Replacement mainsprings are categorized by three main factors:
A: Height or width in mm.
B: Strength or thickness 1/100mm.
C: Diameter of barrel in mm.
Matching the length is a risky way to choose a replacement. It's common for springs to break near the tail and an experienced repairer can make such a good job of forming a new hole further up the spring that it can be almost impossible to tell. If someone has removed a 'Day's Worth' of material you will not want an identical replacement. The clock that stopped on day 6 will still stop on day 6.
Always look carefully at an old mainspring before ordering a new one. The range of replacement springs has increased enormously over the past 20 years. It could be the original has been replaced before, using the nearest that could be obtained at the time. During two world wars springs were hard to obtain. A broken end was often discarded and a new eye made in the remainder.
The length of a spring can be calculated as follows:
The spring should occupy 1/3 to 1/2 of the free space inside a barrel. This calculation assumes 1/2. 80% of the length calculated will be sufficient for the clock to run.
Length = (((3.142 x (D/2) x (D/2)-(3.142 x (d/2)* (d/2)))/2)/t
Where D=Internal barrel diameter. d=arbor diameter and t=thickness.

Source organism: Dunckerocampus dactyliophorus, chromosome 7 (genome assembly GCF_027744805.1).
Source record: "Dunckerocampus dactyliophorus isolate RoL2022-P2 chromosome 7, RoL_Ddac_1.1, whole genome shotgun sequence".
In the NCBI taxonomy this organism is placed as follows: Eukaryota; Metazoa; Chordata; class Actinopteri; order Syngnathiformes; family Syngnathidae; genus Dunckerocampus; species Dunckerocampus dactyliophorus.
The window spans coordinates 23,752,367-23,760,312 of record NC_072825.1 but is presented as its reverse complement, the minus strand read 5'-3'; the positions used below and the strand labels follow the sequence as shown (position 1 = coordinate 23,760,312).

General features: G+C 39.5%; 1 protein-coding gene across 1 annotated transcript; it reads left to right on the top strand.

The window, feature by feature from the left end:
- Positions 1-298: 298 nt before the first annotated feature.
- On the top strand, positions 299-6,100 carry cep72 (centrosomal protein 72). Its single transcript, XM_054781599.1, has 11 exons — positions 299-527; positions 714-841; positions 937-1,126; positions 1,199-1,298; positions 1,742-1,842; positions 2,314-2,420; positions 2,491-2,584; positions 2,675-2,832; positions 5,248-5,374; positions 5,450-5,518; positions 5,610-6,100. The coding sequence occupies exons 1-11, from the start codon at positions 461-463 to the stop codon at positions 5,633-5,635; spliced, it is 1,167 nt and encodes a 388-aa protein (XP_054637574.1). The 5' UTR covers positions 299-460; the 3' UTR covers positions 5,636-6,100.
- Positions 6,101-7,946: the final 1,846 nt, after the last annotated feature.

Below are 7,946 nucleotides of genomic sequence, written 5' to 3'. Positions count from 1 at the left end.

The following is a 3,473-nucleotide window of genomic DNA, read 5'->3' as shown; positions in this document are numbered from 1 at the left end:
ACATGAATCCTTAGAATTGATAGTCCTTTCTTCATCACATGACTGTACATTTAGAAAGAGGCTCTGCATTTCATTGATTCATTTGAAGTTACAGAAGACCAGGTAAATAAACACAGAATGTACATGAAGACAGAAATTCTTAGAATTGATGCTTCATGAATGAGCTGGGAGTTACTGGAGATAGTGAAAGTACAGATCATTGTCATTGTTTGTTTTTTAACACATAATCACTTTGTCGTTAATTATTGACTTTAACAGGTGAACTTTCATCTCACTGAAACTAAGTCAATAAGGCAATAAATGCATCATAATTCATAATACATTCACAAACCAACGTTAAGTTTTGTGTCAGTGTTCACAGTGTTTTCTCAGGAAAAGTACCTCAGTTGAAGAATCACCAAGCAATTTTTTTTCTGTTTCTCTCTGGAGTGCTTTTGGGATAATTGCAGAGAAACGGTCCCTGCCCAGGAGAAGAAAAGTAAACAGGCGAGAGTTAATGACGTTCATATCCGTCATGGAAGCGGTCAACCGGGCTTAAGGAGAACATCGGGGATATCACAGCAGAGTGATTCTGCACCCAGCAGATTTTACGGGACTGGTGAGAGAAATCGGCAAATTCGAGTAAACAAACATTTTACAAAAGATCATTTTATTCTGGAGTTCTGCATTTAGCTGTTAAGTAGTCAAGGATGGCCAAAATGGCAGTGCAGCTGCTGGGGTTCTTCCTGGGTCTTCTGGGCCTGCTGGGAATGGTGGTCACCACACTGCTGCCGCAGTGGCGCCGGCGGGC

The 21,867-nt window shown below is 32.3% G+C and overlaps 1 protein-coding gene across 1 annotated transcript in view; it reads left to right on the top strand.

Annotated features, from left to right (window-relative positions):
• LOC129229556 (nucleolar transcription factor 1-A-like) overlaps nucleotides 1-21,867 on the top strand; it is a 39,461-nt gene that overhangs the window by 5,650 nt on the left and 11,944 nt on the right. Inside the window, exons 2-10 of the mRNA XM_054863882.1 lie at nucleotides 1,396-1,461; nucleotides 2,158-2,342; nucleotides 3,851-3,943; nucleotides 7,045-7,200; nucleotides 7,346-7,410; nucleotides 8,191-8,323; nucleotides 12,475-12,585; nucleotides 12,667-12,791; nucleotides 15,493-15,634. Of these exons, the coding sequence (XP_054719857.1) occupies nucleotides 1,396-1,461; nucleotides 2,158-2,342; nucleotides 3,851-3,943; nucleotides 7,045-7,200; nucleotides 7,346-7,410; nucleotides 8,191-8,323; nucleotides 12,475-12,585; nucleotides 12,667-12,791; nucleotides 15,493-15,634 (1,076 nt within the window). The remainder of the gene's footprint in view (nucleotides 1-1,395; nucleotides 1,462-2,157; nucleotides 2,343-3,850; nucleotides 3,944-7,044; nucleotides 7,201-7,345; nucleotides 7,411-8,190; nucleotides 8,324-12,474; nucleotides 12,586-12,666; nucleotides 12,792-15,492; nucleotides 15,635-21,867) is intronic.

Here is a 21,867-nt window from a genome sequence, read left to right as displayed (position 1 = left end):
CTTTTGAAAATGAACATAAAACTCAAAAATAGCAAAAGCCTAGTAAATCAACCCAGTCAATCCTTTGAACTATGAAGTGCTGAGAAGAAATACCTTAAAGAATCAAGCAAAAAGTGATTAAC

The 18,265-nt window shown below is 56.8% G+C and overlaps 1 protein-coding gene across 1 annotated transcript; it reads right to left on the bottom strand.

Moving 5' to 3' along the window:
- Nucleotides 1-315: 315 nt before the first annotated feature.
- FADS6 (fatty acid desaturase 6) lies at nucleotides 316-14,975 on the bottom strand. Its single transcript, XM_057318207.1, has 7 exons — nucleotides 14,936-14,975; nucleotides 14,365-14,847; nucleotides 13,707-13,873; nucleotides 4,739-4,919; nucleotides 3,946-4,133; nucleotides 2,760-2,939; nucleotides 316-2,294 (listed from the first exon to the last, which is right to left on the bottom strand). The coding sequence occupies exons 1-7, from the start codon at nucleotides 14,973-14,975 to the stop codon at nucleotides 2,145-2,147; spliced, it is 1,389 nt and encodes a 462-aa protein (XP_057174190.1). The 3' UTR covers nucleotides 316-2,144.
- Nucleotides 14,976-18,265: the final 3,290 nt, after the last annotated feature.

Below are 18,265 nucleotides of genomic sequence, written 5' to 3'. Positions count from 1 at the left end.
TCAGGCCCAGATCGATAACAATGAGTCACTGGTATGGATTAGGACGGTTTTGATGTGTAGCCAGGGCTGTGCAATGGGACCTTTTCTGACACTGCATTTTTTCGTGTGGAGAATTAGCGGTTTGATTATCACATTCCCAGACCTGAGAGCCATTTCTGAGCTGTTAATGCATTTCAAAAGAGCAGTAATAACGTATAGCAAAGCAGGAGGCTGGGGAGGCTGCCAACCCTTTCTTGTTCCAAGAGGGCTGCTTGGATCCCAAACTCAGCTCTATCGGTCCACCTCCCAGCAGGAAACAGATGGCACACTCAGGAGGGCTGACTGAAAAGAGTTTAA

If the nearest spring you can obtain is too long, you can shorten it. Heat the point to shorten it at to red heat in a flame. This will soften it. When cool, simply cut of the surplus and fashion the end and the eye to match the original. Heating the right amount of material to the correct temperature does require some expertise and should only be done when absolutely necessary. If not softened enough, it may fracture. If too soft it will tear. Always finish off the curves of the eye well, as a hairline fracture here will eventually tear.
In the same manner, you can make a new end on an old spring that has broken off at the outer end. Experience shows that once a spring reaches the stage when it breaks in use, it may do the same again. As a mainspring breakage can cause so much damage, it is not good practice to re-make the ends unless a replacement is unavailable.
Repairing Your Own Clocks by Mervyn Passmore